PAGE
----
Joe Walsh has sorted out his career away from The Eagles.
Crucial to his strategy is to keep the Eagles alive.
“We weren’t ready to be done yet,” says Walsh, who performs — solo — Thursday, Saturday and Sunday at House of Blues. “We spent a year grieving, and we grieved, and we wanted to at least try. It didn’t seem right that the Eagles were finished.”
Walsh conferred with Don Henley about re-igniting the Eagles after the death of Glenn Frey in January 2016. The original idea was for Walsh and Henley to perform a two-man, storytelling showcase in a small venue, such as a House of Blues-styled room, on the Strip and on tour.
That idea morphed to a renewed Eagles lineup, with Frey’s son Deacon Frey and country star Vince Gill joining Walsh, Henley and Timothy B. Schmit for the “Classic West” all-star show at Dodger Stadium on July 15, and the “Classic East” concert at CitiField in New York two weeks later. Then it was a series of fall shows in Seattle (the “Classic Northwest” festival in September); Greensboro, N.C.; Atlanta; Louisville and Detroit.
“That is the band,” Walsh says, referring to the refurbished Eagles. “I talked with Deacon, got him up to speed. I called Vince, because he would cover all the bases musically and vocally. Everybody said, ‘I’m all in,’ and we have reinvented the Eagles. We’re playing a bunch of dates next year.” Those shows are not yet announced.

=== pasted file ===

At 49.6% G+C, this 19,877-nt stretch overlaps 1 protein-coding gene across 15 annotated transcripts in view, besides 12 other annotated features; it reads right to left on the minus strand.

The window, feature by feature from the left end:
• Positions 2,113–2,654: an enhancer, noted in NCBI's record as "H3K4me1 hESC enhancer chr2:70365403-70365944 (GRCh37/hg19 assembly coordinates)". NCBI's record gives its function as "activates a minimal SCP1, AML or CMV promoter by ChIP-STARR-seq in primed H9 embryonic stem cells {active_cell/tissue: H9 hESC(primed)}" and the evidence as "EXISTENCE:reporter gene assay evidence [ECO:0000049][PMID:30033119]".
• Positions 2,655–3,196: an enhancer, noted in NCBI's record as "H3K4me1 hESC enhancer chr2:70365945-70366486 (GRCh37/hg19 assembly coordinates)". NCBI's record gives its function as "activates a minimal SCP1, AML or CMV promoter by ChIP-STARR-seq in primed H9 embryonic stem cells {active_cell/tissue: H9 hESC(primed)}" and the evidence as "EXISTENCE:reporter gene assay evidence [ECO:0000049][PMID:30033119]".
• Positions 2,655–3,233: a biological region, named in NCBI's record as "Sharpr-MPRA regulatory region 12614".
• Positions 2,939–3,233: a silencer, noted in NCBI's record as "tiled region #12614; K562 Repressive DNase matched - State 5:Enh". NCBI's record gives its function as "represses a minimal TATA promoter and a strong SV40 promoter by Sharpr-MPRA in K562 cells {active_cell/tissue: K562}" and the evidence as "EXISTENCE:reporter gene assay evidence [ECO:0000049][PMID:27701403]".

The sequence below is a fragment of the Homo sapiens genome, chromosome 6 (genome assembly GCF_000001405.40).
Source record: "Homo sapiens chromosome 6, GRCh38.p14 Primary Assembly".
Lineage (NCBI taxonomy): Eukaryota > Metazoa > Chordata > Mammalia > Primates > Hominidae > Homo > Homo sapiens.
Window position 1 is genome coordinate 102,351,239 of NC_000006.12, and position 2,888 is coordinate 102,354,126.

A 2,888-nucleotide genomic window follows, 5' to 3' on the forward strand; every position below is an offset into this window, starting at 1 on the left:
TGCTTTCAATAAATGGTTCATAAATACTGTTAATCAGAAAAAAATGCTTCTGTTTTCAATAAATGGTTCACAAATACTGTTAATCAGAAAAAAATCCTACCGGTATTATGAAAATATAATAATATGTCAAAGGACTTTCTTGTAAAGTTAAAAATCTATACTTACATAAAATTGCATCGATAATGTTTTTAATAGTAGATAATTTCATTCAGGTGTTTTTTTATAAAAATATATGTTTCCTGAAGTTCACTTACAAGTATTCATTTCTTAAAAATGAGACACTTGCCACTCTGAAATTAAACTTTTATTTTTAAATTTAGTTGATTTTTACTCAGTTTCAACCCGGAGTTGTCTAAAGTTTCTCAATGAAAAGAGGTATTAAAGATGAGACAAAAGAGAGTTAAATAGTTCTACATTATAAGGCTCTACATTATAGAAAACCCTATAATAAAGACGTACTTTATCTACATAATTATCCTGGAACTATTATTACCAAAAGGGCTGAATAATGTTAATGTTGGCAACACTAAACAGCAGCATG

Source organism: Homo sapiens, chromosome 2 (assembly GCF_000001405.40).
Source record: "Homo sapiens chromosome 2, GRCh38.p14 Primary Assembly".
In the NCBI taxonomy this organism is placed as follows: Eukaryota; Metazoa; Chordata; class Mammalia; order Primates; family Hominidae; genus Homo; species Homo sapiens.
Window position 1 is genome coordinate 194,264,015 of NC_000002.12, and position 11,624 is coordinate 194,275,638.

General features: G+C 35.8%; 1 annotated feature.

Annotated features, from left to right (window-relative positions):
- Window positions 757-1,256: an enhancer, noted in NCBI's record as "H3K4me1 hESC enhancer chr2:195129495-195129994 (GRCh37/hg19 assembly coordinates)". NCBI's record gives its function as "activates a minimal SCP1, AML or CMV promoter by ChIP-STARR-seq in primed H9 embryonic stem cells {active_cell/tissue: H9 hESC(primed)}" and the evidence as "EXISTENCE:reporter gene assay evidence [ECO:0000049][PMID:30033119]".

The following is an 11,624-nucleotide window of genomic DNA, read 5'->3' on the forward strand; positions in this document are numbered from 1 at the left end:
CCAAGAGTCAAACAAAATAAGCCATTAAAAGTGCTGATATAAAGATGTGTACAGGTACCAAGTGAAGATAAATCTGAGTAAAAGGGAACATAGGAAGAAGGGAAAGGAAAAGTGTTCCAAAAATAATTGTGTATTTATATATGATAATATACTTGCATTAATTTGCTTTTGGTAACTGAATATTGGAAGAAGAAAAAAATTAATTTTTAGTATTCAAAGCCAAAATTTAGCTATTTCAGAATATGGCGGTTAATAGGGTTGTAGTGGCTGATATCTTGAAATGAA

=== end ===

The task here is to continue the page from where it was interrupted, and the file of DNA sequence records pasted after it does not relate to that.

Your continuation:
Walsh will continue to perform the band’s greatest hits at his House of Blues shows. He favors such compositions “Life in the Fast Lane” and “Take It To the Limit,” along with impressive collections of solo hits, “Rocky Mountain Way,” “Life’s Been Good,” “All Night Long,” “A Life of Illusion,” “The Confessor” and “Ordinary Average Guy.”
Walsh had performed those hits as the opener for Tom Petty this spring and summer when Petty celebrated his 40th anniversary with the Heartbreakers. Walsh was stunned when Petty died in of cardiac arrest in Los Angeles on Oct. 2.
“We went and played 20 shows for him, and he was fine,” Walsh says. “He played great. It just came out of left field. Nobody had a clue anything was wrong, not even the band. But he was so great, even at the end. Playing with him was such a challenge, I had to really suit up to pull it off.”
Walsh says he likes the cozy informality of House of Blues, where he often holds ongoing conversations with the folks up close.
“I loved it, because I don’t get a chance to play places that small very often,” he says. “I kind of graduated to a little larger scale, whether I wanted to or not. But it reminds me of the old days, where the audience is right in front of you and not pushed behind some barricade.”
And the smaller music hall offers lyrical benefits.
“I can hear them sing,” Walsh says, “and everybody knows the words better than me.”